Man vs Tech: can we survive the bitterly cold wilderness?

Keep warm overnight while you consider your next move…

With an unseen enemy hot on our trail, we've fled into the wilderness to find a safe haven. Luckily, we're armed with the best tech for keeping warm overnight while 
weconsider our next move…

The mission

To survive a night in bitter outdoor conditions while trying to evade capture from an unknown foe, who are most likely wielding guns and angry Alsatians.

The man

Jamie Hibbard often escapes his real life to spend time up mountains or camping out in forests. He's also an experienced mountain-bike rider. In reality, he's never been chased by anyone.

You know you're in trouble when you find yourself in the middle of a dark forest with no one and nowhere to turn to for help. That's the situation I find myself in, trapped during the middle of winter. Zipped up in my tent that's being battered by the elements, sleeping bag pulled up, my only company is the glow from my phone as I tap out this story. Airplane Mode activated, I go back over the details of what led me to this place. This case of mistaken identity.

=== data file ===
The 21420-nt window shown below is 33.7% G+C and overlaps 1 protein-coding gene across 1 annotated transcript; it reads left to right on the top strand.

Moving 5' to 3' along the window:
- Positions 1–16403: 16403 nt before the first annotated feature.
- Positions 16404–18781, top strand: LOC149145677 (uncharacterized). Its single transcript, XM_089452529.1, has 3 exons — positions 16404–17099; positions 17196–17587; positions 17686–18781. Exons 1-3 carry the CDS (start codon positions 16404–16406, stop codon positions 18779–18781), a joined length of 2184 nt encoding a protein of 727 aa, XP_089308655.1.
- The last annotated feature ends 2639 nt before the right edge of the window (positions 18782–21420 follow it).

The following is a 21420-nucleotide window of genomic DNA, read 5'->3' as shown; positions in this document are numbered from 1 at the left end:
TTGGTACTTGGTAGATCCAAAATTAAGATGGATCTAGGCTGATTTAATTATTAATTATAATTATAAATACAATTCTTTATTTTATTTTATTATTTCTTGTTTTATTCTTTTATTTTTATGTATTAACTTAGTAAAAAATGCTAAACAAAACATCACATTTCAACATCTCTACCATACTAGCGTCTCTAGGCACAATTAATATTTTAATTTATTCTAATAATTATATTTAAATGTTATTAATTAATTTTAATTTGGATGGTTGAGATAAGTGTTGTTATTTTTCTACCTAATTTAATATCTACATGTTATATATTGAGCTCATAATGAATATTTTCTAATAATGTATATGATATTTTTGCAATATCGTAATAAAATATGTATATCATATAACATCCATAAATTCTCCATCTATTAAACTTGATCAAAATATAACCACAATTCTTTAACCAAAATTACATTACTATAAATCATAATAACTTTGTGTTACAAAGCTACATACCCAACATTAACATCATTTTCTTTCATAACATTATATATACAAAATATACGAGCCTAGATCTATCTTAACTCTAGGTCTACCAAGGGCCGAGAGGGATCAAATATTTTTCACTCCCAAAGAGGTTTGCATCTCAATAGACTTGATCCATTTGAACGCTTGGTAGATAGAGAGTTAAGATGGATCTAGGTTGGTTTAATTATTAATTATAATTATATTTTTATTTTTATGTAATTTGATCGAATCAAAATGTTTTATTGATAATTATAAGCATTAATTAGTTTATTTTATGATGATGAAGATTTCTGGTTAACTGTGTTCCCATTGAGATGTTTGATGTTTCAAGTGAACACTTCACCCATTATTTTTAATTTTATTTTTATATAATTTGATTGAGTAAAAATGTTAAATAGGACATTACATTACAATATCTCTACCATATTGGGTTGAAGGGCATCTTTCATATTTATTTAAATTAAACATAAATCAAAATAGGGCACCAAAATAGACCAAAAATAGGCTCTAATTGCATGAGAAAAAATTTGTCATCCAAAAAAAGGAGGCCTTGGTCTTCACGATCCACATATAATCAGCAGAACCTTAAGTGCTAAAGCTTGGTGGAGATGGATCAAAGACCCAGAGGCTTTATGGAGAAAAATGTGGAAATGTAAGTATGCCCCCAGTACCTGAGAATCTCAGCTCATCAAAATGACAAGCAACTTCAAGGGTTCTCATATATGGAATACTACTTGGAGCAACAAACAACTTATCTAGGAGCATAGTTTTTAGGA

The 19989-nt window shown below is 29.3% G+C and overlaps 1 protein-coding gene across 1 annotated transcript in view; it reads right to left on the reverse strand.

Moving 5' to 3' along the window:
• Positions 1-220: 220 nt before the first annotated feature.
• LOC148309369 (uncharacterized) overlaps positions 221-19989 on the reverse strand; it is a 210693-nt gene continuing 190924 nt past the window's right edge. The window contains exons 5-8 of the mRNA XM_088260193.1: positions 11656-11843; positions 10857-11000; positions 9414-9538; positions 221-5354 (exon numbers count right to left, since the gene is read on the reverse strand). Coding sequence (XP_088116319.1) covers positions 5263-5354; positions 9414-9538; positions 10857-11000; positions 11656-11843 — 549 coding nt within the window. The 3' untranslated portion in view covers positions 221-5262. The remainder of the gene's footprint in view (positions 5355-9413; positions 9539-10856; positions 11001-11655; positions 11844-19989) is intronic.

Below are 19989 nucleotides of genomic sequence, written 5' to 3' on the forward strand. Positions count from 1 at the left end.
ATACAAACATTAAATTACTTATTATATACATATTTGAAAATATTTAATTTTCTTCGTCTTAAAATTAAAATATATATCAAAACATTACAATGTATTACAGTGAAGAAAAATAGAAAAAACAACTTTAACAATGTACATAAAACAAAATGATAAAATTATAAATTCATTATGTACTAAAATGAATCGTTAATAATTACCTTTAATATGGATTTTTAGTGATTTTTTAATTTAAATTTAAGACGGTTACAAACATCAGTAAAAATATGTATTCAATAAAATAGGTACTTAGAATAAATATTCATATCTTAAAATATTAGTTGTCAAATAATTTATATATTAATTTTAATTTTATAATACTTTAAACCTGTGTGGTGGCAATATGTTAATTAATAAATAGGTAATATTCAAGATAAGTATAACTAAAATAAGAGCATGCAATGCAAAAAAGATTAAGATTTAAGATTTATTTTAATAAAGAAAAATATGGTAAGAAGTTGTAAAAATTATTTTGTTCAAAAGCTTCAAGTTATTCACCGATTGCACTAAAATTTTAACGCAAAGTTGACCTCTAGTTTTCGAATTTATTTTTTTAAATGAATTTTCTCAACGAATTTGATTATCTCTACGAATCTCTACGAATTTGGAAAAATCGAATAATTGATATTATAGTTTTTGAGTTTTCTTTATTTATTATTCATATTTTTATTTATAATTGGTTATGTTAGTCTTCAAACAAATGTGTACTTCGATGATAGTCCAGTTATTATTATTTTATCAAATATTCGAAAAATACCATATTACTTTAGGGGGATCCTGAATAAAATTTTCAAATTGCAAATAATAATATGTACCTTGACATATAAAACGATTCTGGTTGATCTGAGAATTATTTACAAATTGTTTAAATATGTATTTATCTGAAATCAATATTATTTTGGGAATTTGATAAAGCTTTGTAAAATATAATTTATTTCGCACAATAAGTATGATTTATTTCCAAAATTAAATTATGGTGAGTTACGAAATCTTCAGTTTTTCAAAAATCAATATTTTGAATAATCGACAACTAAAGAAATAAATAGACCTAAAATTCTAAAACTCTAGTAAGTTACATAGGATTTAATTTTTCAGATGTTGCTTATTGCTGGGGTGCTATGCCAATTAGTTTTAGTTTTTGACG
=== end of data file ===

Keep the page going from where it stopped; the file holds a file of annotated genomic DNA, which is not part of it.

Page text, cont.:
Hounded out

I'm not sure why it happened; I haven't managed to piece it all together. The crossed wires. The weird phone calls in the night. The emails that didn't make sense. The huge sum of money being placed into my bank account. Then the knock at the door. Well, not the knock – the bang as a metal ram swung through it, taking it off 
its hinges. The masked men in my house.

I panicked. By chance, I was at the far end of the old house, its tight passageways buying me some time. I chucked on my Finisterre CWS Caelus Parka and grabbed whatever kit I had to hand; then I bolted out of the back door. I managed to collect the Cannondale Fat CAAD1 bike from the 
outhouse, and a few other bits, then left 
by the garden gate and went to the woods.

I know the area well enough; it seemed like a good place to buy me some time – just a few hours to try and work it all out.

When I was far enough away – when 
I could no longer hear the dogs or see 
the torchlights – I switched direction and headed up the hill, out of the valley basin. 
I needed to reach higher ground, to find somewhere I could hole up. Needed to collect my thoughts through the natural instinct to just run.

The light was fading fast. That always catches me off guard in the winter. One minute you can see for miles, the next you can barely put one wheel in front of the other. The bike's tyres did their job, though; they didn't falter in the slippery, muddy conditions, they just carried on rolling.